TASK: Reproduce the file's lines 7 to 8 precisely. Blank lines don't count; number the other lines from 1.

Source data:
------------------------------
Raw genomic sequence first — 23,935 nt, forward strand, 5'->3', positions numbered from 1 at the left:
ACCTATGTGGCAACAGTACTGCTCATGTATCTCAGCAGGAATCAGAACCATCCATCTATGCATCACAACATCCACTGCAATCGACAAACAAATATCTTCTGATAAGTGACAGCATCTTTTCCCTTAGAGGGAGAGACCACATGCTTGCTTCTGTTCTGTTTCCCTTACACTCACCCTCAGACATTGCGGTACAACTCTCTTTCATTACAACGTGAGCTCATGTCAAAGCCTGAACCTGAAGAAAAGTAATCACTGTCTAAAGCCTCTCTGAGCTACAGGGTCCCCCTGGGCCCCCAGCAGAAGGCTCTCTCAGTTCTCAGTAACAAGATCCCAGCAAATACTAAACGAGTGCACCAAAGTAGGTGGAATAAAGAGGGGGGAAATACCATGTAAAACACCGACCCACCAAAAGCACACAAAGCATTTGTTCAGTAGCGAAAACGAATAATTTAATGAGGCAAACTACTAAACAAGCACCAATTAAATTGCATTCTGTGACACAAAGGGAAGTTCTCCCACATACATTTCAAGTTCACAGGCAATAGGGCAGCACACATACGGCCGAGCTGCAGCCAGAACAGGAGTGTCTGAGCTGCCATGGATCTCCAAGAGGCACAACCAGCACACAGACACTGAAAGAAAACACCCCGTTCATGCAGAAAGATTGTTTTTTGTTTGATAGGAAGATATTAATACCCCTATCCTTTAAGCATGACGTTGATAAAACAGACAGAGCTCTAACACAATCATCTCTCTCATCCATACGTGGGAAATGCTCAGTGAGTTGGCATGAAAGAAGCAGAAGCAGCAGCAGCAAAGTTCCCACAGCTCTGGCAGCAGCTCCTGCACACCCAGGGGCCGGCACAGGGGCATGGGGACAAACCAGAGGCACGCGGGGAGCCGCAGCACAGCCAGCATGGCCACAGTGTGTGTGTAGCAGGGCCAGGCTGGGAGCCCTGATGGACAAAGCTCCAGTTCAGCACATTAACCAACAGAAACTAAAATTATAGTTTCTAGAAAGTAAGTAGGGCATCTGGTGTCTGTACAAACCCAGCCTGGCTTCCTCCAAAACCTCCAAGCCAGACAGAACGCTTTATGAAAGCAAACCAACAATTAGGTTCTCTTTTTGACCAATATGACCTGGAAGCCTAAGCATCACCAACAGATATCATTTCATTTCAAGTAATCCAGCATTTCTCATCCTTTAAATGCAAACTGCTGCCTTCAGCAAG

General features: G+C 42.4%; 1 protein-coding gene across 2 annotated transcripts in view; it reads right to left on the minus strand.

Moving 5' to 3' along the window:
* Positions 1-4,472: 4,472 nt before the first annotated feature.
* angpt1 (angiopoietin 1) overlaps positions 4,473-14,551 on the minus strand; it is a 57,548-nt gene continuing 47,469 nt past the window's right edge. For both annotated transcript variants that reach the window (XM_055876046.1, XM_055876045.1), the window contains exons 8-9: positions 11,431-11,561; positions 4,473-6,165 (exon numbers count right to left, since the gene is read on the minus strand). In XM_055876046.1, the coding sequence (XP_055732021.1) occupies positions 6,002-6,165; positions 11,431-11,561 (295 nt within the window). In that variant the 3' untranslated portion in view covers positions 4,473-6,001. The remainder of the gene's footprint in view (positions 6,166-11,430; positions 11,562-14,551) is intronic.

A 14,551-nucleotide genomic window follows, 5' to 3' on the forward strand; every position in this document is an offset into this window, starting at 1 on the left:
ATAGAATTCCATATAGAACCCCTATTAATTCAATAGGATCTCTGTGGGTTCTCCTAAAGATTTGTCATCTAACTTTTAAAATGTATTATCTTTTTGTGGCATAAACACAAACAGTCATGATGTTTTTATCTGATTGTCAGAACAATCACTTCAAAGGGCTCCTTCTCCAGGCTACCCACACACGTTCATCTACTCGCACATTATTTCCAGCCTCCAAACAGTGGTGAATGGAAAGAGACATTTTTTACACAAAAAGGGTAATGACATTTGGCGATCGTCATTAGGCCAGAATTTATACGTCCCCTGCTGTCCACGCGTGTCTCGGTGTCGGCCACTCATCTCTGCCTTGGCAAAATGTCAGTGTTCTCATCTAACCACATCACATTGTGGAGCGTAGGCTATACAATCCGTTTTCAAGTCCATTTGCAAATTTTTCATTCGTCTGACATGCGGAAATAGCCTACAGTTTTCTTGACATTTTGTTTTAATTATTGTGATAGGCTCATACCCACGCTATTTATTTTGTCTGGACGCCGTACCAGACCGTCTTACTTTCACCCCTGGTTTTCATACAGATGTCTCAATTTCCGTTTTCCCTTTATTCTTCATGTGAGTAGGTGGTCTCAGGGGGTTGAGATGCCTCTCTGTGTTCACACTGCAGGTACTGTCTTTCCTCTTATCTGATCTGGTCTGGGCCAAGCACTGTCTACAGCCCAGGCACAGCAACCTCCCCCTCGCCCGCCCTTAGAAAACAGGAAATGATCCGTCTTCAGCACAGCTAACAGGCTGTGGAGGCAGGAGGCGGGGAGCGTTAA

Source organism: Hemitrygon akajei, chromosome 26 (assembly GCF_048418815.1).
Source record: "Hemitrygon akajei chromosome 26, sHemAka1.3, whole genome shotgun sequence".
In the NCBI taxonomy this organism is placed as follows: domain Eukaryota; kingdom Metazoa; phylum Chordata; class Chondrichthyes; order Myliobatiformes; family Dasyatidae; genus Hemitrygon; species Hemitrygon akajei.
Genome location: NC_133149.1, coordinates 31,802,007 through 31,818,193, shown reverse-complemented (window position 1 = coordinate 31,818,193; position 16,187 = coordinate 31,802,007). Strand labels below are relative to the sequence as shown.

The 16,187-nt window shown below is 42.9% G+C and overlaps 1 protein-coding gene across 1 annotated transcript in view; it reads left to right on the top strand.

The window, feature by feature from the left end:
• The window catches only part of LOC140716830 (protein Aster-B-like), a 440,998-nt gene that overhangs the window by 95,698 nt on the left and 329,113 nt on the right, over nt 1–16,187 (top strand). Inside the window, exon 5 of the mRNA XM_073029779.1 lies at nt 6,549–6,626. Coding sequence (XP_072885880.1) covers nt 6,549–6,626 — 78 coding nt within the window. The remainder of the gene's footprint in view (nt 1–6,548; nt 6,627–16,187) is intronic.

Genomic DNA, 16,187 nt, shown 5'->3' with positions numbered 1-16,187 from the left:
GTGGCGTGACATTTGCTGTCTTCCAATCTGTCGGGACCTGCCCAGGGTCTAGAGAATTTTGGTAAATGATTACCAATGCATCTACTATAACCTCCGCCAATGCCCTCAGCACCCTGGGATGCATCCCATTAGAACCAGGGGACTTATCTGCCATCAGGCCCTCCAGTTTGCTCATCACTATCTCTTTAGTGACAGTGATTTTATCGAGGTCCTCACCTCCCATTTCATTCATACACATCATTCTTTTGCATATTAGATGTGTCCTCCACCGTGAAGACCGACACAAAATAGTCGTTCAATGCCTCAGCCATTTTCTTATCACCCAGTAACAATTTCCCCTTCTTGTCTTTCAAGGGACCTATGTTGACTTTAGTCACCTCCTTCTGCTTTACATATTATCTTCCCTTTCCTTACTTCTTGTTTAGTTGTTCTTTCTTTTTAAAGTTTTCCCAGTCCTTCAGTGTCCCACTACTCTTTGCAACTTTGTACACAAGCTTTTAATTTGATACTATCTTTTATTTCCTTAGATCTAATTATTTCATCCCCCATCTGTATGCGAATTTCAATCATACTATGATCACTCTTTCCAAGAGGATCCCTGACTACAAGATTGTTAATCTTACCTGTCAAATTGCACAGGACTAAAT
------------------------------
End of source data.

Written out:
A 14,551-nucleotide genomic window follows, 5' to 3' on the forward strand; every position in this document is an offset into this window, starting at 1 on the left:
ATAGAATTCCATATAGAACCCCTATTAATTCAATAGGATCTCTGTGGGTTCTCCTAAAGATTTGTCATCTAACTTTTAAAATGTATTATCTTTTTGTGGCATAAACACAAACAGTCATGATGTTTTTATCTGATTGTCAGAACAATCACTTCAAAGGGCTCCTTCTCCAGGCTACCCACACACGTTCATCTACTCGCACATTATTTCCAGCCTCCAAACAGTGGTGAATGGAAAGAGACATTTTTTACACAAAAAGGGTAATGACATTTGGCGATCGTCATTAGGCCAGAATTTATACGTCCCCTGCTGTCCACGCGTGTCTCGGTGTCGGCCACTCATCTCTGCCTTGGCAAAATGTCAGTGTTCTCATCTAACCACATCACATTGTGGAGCGTAGGCTATACAATCCGTTTTCAAGTCCATTTGCAAATTTTTCATTCGTCTGACATGCGGAAATAGCCTACAGTTTTCTTGACATTTTGTTTTAATTATTGTGATAGGCTCATACCCACGCTATTTATTTTGTCTGGACGCCGTACCAGACCGTCTTACTTTCACCCCTGGTTTTCATACAGATGTCTCAATTTCCGTTTTCCCTTTATTCTTCATGTGAGTAGGTGGTCTCAGGGGGTTGAGATGCCTCTCTGTGTTCACACTGCAGGTACTGTCTTTCCTCTTATCTGATCTGGTCTGGGCCAAGCACTGTCTACAGCCCAGGCACAGCAACCTCCCCCTCGCCCGCCCTTAGAAAACAGGAAATGATCCGTCTTCAGCACAGCTAACAGGCTGTGGAGGCAGGAGGCGGGGAGCGTTAA